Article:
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X-Ray Microanalysis Techniques

  • A. John Morgan
  • Carole Winters
  • Stephen Stürzenbaum
Part of the Methods in Molecular Biology™ book series (MIMB, volume 117)

Abstract

X-ray production is often the inevitable consequence of the electron irradiation of atoms, whether the atoms reside in biological or materials specimens that are either thin or infinitely thick. As long as the incident electrons are invested with sufficient kinetic energy to ionize individual atoms, X-rays will emanate from them. The technique of biological X-ray microanalysis, henceforth generically referred to as EPXMA (electron probe X-ray microanalysis), has been evolving for over 25 years, and its principles and practicalities have been described in detail on a number of occasions over that period (see [1-5] for primary sources). It is a technique that detects and measures elements within structurally defined “compartments”; it cannot distinguish “bound” from “free” elemental pools; it cannot differentiate between isotopic or redox states. The spatial resolution of EPXMA is unsurpassed by any other analytical technique that combines simultaneous compositional and morphological observation. The sensitivity of EPXMA seems impressive (10-18 to 10-19 g of an element like Ca under favorable conditions), until this is converted into a concentration value for the local analyzed compartment (about 2 mmoles/kg weight, or 200 μg/g, for Ca), which is several orders of magnitude poorer than, for example, “bulk”s analytical techniques such as atomic absorption spectrophotometry and induction coupled plasma analysis. It is worth bearing these basic facts in mind before embarking on a tortuous EPXMA study, whilst also acknowledging that trace elements may not necessarily be homogeneously distributed through a biological system: they may be localized within a certain cohort of specialized cells and/or sequestered within discrete subcellular compartments. The limiting factor for EPXMA detection is local not bulk concentration.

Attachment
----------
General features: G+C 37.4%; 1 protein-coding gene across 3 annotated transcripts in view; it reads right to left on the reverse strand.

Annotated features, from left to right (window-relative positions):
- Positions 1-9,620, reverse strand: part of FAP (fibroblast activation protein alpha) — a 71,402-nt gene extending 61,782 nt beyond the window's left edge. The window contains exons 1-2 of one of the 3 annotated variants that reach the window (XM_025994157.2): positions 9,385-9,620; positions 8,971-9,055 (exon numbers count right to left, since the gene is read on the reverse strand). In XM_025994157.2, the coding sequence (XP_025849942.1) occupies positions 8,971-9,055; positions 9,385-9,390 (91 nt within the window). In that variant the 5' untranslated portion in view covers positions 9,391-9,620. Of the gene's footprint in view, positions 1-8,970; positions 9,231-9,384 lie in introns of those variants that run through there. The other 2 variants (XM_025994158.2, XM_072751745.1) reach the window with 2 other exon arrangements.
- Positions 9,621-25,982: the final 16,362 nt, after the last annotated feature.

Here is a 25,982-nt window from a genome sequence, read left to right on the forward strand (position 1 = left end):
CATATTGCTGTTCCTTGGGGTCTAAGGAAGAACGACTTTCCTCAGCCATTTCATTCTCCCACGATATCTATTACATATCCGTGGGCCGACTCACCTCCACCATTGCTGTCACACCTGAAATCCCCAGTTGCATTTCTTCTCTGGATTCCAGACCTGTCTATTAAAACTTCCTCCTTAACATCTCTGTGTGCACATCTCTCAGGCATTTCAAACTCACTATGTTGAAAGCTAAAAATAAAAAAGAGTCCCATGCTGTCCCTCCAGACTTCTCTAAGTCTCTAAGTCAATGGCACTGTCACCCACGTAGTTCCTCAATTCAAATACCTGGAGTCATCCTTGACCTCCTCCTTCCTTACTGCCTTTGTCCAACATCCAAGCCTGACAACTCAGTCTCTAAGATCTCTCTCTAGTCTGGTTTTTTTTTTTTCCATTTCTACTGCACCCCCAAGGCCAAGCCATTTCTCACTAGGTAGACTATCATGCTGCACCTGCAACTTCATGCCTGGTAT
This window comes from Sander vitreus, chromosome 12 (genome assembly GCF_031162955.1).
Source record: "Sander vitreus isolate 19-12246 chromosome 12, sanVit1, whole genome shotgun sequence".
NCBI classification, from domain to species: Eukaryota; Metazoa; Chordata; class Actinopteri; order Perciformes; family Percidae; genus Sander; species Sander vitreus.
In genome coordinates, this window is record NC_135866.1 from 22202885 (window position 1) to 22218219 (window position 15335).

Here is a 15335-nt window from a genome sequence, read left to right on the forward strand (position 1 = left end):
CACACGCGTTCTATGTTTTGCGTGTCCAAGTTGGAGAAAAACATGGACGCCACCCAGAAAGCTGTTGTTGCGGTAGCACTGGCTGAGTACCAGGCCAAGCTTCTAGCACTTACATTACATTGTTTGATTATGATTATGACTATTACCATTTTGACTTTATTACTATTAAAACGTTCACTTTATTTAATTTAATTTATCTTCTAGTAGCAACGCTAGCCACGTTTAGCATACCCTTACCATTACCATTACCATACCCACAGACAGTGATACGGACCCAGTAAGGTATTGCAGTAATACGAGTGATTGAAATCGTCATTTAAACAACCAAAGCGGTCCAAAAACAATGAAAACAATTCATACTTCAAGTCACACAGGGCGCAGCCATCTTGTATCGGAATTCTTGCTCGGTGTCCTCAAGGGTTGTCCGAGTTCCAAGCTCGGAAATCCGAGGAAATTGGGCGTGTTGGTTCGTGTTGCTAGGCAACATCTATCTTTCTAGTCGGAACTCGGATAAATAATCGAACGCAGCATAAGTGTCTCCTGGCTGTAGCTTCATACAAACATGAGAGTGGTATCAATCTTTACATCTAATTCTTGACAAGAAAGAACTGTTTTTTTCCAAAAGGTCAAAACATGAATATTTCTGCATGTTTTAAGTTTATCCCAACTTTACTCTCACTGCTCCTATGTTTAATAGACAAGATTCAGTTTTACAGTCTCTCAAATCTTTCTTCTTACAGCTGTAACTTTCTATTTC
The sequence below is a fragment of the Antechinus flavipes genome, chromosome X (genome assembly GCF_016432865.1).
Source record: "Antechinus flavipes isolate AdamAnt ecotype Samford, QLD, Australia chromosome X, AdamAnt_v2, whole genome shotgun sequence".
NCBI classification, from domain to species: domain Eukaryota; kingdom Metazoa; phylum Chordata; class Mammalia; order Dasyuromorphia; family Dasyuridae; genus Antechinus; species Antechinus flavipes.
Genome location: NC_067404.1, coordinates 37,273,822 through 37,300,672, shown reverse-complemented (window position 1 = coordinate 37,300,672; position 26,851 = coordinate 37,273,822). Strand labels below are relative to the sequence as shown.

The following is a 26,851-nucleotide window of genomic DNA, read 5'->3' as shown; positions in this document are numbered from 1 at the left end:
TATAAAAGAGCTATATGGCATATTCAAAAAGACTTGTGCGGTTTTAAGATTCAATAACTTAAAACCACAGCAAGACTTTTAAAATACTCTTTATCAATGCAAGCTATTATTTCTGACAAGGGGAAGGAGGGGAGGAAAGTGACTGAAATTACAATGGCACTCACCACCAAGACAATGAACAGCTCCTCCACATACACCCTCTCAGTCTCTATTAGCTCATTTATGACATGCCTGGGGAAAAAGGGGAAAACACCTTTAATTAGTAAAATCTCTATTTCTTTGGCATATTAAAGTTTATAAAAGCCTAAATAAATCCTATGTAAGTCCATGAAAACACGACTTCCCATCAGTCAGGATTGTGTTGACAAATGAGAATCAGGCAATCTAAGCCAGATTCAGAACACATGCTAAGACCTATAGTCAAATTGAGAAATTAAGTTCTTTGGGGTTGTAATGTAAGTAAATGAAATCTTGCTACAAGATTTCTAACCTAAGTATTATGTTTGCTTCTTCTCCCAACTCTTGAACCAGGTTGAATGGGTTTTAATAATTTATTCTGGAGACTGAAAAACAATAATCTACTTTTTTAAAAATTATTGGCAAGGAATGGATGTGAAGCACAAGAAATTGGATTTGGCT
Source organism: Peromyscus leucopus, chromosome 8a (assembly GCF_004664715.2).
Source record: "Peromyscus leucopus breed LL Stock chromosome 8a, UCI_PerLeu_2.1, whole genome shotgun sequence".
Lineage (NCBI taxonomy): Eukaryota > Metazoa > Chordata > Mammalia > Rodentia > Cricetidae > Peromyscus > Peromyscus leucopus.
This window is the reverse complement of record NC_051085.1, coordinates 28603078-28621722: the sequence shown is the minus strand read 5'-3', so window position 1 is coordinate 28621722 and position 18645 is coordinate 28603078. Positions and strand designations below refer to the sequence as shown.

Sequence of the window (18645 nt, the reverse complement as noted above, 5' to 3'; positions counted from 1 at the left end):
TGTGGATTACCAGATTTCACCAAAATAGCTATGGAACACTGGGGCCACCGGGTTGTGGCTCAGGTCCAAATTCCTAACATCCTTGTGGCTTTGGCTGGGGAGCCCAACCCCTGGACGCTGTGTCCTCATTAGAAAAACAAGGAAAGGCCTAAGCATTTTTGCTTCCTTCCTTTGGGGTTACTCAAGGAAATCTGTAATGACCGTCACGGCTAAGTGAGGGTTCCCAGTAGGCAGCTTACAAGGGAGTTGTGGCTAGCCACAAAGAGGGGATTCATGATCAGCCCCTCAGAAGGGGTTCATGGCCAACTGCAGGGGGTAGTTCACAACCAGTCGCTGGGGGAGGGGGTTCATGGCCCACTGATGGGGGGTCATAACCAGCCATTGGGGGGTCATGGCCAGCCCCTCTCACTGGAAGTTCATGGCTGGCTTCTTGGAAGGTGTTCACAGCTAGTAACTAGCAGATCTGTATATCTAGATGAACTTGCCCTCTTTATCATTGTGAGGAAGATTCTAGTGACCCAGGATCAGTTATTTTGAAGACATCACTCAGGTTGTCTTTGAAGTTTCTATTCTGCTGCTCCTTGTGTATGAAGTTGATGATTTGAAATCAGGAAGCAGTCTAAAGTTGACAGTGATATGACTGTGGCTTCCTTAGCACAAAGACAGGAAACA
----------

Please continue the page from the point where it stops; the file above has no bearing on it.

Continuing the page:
Keywords

Electron Irradiation Liquid Cryogen Liquid Propane Induction Couple Plasma Analysis Metal Mirror 
These keywords were added by machine and not by the authors. This process is experimental and the keywords may be updated as the learning algorithm improves.

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Copyright information

© Humana Press Inc. 1999

Authors and Affiliations

  • A. John Morgan
    • 1
  • Carole Winters
    • 1
  • Stephen Stürzenbaum
  1. 1.Cardiff School of BiosciencesCardiff UniversityCardiffWales

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